Saturday, April 24, 2010

WAXMAN, BERNSTEIN AND THE CSO

Conductor Richard Kaufman brought a concert of film music from Hollywood's Golden Age to Boettcher Hall last night. The centerpiece of the show was the music of one of my favorite composers, Franz Waxman, but the first half of the concert was dedicated to music of the films of John Wayne.

The concert opened with a rousing version of Johnny Williams' Copland-inspired music to THE COWBOYS. I remember when Williams took over the Boston Pops, and the idea of playing film music in the concert hall was still new, this is one of the first pieces he conducted there. The action theme is a great one, and it has many of Williams' recognizable signatures, including the melody being doubled on glockenspiel.

I remember Elmer Bernstein once telling me proudly that he had scored eight of John Wayne's last films. This concert featured music from THE COMMANCHEROS and TRUE GRIT. It also featured Dmitri Tiomkin's music from THE ALAMO. Unfortunately placing so many westerns in a row resulted in a certain sameness of music in the first half, with at least three of the scores sounding like they all wished they were Bernstein's THE MAGNIFICENT SEVEN.

But the highlight of the evening was the second half. Franz Waxman is somewhat of a forgotten composer, I think, for the reason that his music is so good: he could write in almost any style. The wide variety of cues from various scores performed at this concert pointed out what a talented man he really was. Starting with a Korngold-esque score from PRINCE VALIANT, they moved on to his brilliant score from SUNSET BOULEVARD.

I have a great recording of Waxman's scores, which includes most of the music from the concert, and which I have listened to countless times. This was the first time I had ever heard any of this music played live, and I always forget how much better orchestral music sounds when it is live. Several of these scores were literally breathtaking. VALIANT is a great brass score, but very traditional. SUNSET is such a bizarre and unique film, it's hard to explain why his music for the film is so perfect. It recognizes the plot - Salome is used for flashbacks to Norma Desmond's career - but harmonically it must be one of the strangest films scores ever written. Billy Wilder understood the importance of score and he let the music take the front row seat for many of the climactic scenes in the film.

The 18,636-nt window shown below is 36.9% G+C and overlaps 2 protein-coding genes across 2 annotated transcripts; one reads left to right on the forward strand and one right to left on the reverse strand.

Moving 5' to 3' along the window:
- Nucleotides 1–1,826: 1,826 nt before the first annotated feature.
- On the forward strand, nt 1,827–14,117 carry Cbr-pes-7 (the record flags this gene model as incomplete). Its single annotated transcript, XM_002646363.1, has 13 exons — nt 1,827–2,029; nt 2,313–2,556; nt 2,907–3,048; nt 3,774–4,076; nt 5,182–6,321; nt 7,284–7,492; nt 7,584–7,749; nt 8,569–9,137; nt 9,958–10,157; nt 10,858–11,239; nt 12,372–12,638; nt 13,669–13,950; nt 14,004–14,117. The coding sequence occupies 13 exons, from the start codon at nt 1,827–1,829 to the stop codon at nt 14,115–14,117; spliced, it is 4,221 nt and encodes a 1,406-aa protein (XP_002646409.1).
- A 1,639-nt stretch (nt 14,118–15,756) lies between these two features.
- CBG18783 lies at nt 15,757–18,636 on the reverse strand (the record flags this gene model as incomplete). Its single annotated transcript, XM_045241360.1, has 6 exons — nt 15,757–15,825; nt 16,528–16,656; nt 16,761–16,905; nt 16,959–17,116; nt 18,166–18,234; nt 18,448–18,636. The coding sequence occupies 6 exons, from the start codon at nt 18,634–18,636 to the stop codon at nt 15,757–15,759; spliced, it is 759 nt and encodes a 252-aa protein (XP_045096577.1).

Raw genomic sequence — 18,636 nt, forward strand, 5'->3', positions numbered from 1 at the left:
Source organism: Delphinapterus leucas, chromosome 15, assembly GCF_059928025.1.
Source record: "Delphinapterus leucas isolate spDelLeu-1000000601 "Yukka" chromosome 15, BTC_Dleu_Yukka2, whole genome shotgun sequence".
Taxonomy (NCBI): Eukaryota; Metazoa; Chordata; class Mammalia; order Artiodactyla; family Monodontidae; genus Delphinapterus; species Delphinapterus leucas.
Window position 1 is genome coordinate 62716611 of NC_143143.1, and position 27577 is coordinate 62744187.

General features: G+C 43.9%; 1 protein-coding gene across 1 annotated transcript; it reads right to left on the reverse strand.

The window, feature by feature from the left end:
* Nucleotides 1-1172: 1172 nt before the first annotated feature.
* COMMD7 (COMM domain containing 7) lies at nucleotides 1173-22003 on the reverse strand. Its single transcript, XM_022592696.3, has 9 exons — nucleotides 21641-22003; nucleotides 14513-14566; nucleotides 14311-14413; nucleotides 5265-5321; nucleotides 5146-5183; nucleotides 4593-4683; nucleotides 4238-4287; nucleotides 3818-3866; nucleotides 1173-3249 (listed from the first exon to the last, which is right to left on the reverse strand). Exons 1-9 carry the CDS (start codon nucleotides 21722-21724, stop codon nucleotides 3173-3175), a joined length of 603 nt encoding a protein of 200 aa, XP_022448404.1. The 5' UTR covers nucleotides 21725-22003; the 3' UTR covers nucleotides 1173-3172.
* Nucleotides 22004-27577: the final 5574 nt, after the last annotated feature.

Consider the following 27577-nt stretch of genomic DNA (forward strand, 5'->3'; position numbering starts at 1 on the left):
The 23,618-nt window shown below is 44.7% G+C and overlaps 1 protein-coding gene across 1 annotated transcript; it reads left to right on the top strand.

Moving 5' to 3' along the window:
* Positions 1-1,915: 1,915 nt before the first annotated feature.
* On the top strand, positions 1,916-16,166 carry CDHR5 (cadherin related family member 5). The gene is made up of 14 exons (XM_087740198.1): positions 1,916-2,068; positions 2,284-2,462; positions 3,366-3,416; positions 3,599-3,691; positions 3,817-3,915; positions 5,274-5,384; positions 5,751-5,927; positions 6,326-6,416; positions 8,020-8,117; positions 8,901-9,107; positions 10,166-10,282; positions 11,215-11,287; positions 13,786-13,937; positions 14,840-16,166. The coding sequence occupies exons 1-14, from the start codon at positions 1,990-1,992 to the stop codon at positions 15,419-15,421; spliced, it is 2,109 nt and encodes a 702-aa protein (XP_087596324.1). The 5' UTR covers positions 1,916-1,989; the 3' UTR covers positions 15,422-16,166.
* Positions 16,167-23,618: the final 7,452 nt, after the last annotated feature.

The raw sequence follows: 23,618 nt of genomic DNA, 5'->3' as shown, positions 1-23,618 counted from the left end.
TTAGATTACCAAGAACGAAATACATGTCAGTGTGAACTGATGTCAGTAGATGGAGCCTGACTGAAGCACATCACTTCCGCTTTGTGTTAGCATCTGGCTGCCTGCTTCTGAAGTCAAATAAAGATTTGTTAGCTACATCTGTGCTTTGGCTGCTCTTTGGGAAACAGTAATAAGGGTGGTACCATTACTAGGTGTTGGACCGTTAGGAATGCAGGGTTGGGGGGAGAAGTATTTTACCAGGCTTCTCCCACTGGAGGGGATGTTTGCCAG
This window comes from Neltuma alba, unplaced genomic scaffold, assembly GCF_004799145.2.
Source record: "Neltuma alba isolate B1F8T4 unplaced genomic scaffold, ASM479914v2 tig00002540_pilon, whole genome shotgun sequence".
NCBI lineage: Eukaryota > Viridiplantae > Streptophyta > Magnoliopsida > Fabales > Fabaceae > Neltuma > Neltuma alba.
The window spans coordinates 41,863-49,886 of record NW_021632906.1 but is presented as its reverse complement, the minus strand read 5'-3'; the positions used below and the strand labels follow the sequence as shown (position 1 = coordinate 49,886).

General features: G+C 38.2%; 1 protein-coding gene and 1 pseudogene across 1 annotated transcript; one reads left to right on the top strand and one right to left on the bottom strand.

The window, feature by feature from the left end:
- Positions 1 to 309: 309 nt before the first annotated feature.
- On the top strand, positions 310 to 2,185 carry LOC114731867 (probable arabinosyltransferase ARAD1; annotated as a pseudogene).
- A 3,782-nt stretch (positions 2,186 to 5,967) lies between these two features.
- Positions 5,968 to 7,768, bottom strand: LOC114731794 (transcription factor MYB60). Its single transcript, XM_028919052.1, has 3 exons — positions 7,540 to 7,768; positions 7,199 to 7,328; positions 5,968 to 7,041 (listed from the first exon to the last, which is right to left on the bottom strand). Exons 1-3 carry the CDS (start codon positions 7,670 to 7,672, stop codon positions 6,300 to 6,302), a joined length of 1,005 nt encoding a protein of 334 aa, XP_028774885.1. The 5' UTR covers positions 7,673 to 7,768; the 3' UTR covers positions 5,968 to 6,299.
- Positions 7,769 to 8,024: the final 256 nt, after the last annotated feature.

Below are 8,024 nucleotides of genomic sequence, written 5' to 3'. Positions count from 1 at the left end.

Following this with Waxman's unique music from BRIDE OF FRANKENSTEIN was a brilliant contrast. James Whale deliberately set out to make a film as different as possible from the original FRANKENSTEIN, and tuned the film into a dark comic romance. Waxman's score recognizes all aspects of this, with is simple but dissonant motif for the monster, and his harmonically rich theme for the bride.

SPIRIT OF ST. LOUIS used a couple of interesting ideas for the landing in Ireland, including an Irish dance playing against the lush romantic theme for the plane, as well as a clock-like percussion motif to create tension for the landing. The love theme from SAYONARA was one that I did not know. It was a beautiful theme.

The evening ended on a high note with an overlooked score from TARAS BULBA. As the conductor pointed out, music can often make a terrible film almost watchable, and this is one of those great cues ("Ride of the Cossacks") that surpasses anything the movie could ever do. Reminiscent of Khachaturian's "Sabre Dance," it's almost impossible to avoid tapping your foot to this music. The audience for the concert was quite good and was on its feet after this performance.

The only thing lacking was visual images. I wish they would put together video montages for some of these pieces, but I'm sure the rights clearances would be a nightmare.
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